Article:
Virtual court hearing in the age of COVID-19

Virtual court hearing in the age of COVID-19

There is no doubt that the COVID-19 pandemic has affected every sector of the country’s economy, including the justice sector, writes TAIYE AGBAJE

 

Since the first confirmed case on Feb. 27, 2020, in Lagos, with the attendant lockdown that led to loss of jobs, closure of many businesses, inflation, recession, among others, the Federal Government had not relented in its effort at curbing its spread.

Of course, the judiciary also suffered from its unique share of the effects of global outbreak with limited hearings, long adjournments, restricted access to the courtrooms, becoming the order of the day.

The development slowed down the business of the courts as many cases were delayed due to the long adjournments necessitated by the lockdown.

In order to prevent continuous delay in justice, or its subsequent denial, especially in matters that are time bound, the heads of the courts in the country, including the Chief Justice of Nigeria (CJN), Justice Ibrahim Tanko Muhammad, issued practice directions to judges.

Minister of Justice and the Attorney General of the Federation (AGF) Abubakar Malami urged the heads of courts at the federal and state levels to also adopt virtual court sittings amidst the health challenge.

Although, there were arguments against the use of the audio visual technology in court proceedings, the devastating effects of the pandemic made the arguments in its favour to be relevant.

For instance, the Supreme Court, on July 14, 2020, struck out two suits challenging the constitutionality of the virtual court sittings procedure.

The suits filed by Lagos and Ekiti governments challenged the validity of the virtual court hearing proposed by the National Assembly.

But a seven-man panel presided by Justice Bode Rhodes-Vivour, dismissed the suits after they were withdrawn by the plaintiffs.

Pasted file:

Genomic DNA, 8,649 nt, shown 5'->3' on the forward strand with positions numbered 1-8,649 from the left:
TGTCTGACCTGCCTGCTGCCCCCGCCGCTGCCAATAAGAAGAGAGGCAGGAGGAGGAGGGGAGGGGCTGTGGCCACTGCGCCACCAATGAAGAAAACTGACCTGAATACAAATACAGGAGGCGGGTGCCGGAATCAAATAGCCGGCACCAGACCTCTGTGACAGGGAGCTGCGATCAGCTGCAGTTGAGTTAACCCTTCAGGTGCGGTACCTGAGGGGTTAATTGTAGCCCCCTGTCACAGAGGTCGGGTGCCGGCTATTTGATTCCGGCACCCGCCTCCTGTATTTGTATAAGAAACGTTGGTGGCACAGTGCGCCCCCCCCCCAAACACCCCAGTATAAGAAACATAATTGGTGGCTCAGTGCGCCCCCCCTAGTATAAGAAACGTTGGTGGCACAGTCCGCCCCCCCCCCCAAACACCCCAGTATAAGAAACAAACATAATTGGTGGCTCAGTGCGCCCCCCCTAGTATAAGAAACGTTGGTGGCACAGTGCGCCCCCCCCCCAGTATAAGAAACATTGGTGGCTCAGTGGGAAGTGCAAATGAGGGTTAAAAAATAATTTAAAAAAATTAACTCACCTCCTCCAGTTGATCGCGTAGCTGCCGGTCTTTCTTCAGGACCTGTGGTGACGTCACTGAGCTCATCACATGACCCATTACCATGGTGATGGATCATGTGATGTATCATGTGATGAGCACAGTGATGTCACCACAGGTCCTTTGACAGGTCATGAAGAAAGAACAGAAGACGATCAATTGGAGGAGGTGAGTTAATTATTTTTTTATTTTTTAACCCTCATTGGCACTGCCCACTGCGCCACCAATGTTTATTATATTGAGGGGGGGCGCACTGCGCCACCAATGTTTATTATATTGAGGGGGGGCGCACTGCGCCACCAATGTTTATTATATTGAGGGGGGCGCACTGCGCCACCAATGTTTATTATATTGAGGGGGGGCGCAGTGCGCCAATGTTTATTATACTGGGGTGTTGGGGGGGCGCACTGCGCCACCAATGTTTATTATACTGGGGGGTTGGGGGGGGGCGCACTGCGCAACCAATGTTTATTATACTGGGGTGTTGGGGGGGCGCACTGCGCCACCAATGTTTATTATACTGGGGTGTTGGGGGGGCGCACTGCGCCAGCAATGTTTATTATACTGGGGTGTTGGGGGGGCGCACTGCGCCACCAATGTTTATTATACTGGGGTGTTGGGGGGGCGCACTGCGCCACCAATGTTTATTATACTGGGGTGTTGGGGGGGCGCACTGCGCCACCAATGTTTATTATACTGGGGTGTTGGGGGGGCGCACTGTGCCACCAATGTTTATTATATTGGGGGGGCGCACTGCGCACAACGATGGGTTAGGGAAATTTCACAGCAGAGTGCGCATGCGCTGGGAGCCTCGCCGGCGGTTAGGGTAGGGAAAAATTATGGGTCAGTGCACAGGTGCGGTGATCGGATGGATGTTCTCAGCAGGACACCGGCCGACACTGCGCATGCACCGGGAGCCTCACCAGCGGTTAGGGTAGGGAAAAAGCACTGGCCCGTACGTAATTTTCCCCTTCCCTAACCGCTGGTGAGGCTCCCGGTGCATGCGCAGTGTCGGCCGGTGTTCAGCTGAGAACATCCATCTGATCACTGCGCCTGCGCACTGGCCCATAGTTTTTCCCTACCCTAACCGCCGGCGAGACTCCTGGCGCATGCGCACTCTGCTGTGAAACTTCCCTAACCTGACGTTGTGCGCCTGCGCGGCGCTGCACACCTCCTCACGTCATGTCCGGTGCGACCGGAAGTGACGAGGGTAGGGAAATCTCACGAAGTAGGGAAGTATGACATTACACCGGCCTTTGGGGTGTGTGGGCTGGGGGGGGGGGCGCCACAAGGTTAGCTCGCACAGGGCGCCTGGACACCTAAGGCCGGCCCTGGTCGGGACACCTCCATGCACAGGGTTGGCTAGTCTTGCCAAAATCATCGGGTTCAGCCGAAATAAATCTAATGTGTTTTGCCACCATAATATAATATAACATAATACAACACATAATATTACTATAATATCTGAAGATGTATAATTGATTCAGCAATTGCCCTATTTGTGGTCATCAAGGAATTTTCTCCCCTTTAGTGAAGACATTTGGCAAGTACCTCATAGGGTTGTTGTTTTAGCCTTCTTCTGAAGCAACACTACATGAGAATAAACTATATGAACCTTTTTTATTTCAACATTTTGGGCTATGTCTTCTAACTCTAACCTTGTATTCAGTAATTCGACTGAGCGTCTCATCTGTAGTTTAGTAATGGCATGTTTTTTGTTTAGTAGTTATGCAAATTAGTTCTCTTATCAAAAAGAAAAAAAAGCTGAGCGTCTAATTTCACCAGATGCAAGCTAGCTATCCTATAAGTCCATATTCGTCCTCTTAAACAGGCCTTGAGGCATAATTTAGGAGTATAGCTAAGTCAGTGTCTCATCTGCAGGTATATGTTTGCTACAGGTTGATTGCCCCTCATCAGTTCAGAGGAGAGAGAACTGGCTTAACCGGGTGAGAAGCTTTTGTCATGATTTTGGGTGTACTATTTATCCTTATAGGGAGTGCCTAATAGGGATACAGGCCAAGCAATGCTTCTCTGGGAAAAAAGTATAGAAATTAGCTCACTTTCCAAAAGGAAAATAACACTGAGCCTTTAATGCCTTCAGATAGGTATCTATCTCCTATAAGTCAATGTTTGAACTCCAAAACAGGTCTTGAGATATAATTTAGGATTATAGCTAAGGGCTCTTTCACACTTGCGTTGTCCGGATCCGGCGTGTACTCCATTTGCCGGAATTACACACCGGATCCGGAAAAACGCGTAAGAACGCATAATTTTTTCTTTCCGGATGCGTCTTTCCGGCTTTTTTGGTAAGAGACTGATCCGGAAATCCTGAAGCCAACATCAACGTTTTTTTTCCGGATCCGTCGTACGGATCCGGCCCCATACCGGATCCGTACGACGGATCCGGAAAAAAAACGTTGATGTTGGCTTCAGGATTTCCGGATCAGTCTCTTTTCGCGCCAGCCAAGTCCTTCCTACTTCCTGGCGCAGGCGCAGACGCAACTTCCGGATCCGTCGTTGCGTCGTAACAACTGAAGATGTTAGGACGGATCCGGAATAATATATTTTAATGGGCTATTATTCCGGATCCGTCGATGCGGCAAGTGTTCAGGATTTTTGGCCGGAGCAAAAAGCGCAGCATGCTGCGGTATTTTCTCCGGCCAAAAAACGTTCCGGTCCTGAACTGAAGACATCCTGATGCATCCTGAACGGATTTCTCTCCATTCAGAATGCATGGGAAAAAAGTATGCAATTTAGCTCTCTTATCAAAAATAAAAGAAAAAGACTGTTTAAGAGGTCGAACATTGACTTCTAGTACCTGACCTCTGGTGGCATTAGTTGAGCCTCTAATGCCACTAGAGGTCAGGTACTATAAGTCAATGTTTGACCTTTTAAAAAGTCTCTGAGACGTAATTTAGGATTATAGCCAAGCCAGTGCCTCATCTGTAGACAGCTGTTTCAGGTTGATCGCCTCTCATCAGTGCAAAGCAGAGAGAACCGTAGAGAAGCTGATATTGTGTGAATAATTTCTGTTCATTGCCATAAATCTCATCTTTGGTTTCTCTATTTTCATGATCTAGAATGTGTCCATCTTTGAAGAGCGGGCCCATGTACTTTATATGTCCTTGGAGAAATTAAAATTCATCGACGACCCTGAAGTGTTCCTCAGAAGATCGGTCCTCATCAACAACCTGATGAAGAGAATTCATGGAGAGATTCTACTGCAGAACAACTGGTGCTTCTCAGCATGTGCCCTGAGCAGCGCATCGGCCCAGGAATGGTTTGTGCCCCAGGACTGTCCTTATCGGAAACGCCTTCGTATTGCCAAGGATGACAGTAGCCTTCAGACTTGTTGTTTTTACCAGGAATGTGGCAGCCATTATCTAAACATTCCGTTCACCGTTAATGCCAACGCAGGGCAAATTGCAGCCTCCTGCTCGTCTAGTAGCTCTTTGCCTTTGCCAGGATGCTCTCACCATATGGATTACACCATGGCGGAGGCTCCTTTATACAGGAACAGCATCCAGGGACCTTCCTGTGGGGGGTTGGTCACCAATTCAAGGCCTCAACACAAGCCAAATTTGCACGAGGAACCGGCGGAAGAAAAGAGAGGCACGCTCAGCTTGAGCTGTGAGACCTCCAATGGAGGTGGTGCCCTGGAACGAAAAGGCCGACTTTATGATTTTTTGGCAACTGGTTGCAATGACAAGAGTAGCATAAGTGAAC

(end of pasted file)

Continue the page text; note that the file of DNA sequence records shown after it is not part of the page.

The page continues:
Justice Rhodes-Vivour, who described the suits as “speculative,” held that “as of today, virtual sitting is not unconstitutional.”

Besides, the second wave of COVID-19 in the country today has left much to be desired.

According to the Chief Medical Director, Lagos University Teaching Hospital (LUTH), Prof. Chris Bode, the resurgence of COVID-19 through the newly mutated form is ravaging our land, claiming many lives.

A cross section of lawyers added their voices to the debate on whether it was time for the use of technology to be adopted by the country’s judicial system.

Lawyer Ayodele Akintunde, SAN, described virtual hearing as “a process where the court deploys technology to assist parties and the courts to conduct proceedings without requiring the physical presence of the parties.”

Akintunde said he supported the use of audio visual technology in adjudicating cases in courts, because the judiciary must also be able to function even amidst the disease outbreak.

“There is  no better time for the adoption than now. The COVID-19 pandemic and the manner with which it is spreading, it is important that we maintain physical distancing.

“We have to move from this archaic notion that everything must be done by physical presence and move into a realism that we can do so much without having to be physically present in one environment,” he said.

He applauded the National Judicial Council (NJC) and the CJN on the new guidelines to ensure that courts were able to set up the necessary technology so that proceedings could continue so that justice could be served.

“I have given evidence myself in a District High Court in Australia via Skype; the court was sitting, the parties and counsel were there, I gave my evidence and I was also cross-examined by counsel.

“So virtual hearing has already been in place in several jurisdictions and also been constantly used in arbitration in Nigeria,” he said.

On the argument that virtual hearing could encourage admitting documents that might be untenable in court, Akintunde said the method has a precondition.